Using the debris from the diamondium comet from the previous segment, Professor Farnsworth creates a microscope lens powerful enough to find the smallest unit of matter, which is depicted as a single black pixel. The Professor forms a scientific equation explaining the mysteries of the universe from this single unit, only to become depressed upon realizing that there are no further scientific questions to answer. Fry cheers him up by saying that he has yet to solve why the laws of the universe are what they are and not something else, thus giving scientists a reason to keep looking for answers about the universe.
- See also
Act III: Action Delivery Force
A race of gelatinous aliens who can only communicate through body language is angered by the destruction of the diamondium comet, which they worship as a god, and attack Earth in retaliation. The Planet Express crew attempt to relay a message of peace, but cannot communicate with the aliens properly due to both the humans' and aliens' inability to understand the other's language. Fry and Bender try to do a dance of peace but are unsucessful, so Doctor Zoidberg successfully persuades the aliens to leave by shedding his shell and performing an intricate dance universally symbolizing peace, which is depicted as Zoidberg merely standing still while the camera pans across his body (apparently he was moving so fast normal eyes couldn't keep up with the dance).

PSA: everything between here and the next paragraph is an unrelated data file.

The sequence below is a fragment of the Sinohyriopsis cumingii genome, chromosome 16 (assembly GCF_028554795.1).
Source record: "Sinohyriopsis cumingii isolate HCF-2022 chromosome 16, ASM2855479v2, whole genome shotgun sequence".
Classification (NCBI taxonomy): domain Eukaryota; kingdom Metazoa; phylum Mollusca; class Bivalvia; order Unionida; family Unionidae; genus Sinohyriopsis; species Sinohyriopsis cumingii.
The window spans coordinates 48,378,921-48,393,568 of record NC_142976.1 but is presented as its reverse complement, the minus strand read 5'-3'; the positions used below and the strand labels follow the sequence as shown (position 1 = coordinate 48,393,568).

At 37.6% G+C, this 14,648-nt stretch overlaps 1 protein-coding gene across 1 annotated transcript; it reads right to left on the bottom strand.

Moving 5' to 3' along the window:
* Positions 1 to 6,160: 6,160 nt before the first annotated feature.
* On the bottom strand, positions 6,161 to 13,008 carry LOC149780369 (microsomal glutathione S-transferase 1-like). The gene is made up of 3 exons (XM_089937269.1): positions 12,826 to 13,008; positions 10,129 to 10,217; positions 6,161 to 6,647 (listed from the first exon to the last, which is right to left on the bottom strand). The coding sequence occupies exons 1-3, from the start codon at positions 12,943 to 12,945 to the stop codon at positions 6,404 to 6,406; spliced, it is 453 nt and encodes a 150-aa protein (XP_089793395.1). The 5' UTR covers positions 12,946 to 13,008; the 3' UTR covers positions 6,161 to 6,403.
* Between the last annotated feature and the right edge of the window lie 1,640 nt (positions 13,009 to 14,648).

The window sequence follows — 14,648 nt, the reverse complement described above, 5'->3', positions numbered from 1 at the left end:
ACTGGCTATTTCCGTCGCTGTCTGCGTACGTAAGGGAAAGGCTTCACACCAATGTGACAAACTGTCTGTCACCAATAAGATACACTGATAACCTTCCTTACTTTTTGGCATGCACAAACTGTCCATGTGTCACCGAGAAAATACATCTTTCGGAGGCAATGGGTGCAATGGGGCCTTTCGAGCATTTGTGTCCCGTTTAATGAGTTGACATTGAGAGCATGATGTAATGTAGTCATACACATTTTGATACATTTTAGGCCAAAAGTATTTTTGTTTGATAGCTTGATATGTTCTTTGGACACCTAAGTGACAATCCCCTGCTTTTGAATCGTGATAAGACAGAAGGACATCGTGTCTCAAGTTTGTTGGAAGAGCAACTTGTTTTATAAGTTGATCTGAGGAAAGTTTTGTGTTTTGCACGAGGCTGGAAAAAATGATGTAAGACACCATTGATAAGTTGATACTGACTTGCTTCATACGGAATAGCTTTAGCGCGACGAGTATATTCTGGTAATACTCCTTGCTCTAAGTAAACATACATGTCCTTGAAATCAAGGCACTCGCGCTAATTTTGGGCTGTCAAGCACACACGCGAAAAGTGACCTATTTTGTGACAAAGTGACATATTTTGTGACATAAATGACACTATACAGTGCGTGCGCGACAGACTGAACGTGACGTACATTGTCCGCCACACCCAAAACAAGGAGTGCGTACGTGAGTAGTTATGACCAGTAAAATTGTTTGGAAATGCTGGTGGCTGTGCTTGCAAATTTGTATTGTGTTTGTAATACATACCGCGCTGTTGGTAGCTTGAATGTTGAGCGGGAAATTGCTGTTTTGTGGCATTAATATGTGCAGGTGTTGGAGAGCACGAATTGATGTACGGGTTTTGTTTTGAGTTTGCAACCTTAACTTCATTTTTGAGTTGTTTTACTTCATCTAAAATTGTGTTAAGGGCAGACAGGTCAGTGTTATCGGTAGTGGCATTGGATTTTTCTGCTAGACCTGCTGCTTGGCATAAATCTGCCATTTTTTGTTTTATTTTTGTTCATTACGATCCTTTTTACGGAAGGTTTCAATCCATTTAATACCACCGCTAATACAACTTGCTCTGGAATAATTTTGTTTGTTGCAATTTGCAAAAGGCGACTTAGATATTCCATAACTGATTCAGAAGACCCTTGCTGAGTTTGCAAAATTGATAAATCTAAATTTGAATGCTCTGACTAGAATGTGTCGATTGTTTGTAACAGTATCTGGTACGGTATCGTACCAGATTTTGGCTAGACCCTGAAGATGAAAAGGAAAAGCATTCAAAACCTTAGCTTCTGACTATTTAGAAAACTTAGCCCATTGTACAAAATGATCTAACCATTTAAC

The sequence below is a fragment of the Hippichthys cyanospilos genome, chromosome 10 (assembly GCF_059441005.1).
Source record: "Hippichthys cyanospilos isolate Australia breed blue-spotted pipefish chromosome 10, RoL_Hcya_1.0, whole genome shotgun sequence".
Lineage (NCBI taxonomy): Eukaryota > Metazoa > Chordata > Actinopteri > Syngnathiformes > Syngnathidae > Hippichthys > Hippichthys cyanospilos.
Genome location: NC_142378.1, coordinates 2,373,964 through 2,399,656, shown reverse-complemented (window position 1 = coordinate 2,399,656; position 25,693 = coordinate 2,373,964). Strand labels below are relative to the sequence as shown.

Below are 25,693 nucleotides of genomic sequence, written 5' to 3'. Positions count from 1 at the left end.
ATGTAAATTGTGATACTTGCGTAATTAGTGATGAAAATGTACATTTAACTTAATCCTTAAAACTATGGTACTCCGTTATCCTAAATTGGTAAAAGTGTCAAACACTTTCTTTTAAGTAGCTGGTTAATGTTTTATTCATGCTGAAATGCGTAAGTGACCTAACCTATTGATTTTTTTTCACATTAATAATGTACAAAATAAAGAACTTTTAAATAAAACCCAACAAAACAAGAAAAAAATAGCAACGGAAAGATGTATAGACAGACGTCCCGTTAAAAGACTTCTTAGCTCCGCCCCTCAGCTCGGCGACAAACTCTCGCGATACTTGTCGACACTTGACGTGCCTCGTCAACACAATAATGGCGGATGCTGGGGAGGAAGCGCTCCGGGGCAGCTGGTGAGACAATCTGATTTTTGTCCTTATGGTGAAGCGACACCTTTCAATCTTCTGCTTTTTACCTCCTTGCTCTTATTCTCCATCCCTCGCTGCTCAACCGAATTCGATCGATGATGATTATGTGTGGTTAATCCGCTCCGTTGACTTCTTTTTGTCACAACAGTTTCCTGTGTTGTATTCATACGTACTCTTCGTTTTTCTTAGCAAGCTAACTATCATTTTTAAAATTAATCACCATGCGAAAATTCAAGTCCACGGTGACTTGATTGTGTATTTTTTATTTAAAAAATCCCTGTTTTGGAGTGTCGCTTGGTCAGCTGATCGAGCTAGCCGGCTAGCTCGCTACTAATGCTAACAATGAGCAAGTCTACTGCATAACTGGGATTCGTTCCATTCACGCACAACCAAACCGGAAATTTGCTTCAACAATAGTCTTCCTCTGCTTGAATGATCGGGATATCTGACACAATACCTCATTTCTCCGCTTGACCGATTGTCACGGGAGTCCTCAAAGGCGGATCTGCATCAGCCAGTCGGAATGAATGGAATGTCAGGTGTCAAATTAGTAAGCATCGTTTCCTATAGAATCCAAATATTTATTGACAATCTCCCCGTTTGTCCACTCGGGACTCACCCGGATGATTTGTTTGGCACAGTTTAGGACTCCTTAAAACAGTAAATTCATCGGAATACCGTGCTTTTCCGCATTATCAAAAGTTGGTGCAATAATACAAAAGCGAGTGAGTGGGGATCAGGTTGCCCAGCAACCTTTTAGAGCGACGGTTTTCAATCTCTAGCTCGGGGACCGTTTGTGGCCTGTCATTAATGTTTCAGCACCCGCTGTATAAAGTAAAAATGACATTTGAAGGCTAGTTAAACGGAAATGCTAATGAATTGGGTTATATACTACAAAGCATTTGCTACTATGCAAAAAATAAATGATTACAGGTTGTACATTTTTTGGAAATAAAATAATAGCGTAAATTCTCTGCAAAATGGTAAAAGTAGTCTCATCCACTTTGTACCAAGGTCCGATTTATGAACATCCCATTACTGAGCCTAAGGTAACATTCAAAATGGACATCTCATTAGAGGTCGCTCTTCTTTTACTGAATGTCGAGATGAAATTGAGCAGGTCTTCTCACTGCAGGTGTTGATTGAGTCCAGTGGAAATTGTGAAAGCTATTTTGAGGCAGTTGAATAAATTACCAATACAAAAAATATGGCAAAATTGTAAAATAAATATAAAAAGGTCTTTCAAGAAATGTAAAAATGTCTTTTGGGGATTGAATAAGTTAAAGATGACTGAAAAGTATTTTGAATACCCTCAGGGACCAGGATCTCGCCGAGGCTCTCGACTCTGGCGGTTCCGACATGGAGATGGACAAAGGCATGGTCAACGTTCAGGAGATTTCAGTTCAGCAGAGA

- See also
The title was originally "Resurrection", but it was changed to "Reincarnation" in the process.
The episode was for some time thought to be the 'series finale', but the announcement of the upcoming seventh production season proved otherwise.
During June 2011, Countdown to Futurama released six items of promotional material for the episode: reused concept art of Bender in Fleischer style from The Beast with a Billion Backs on 10 June, concept art of Nibbler in Fleischer style on 11 June, concept art of Fry in anime style on 12 June, part of the storyboard from the anime segment showing a battle between a robot and a wizard on 13 June, concept art of Leela and Bender in anime style on 14 June, and a video clip featuring the crew in anime style on 21 June.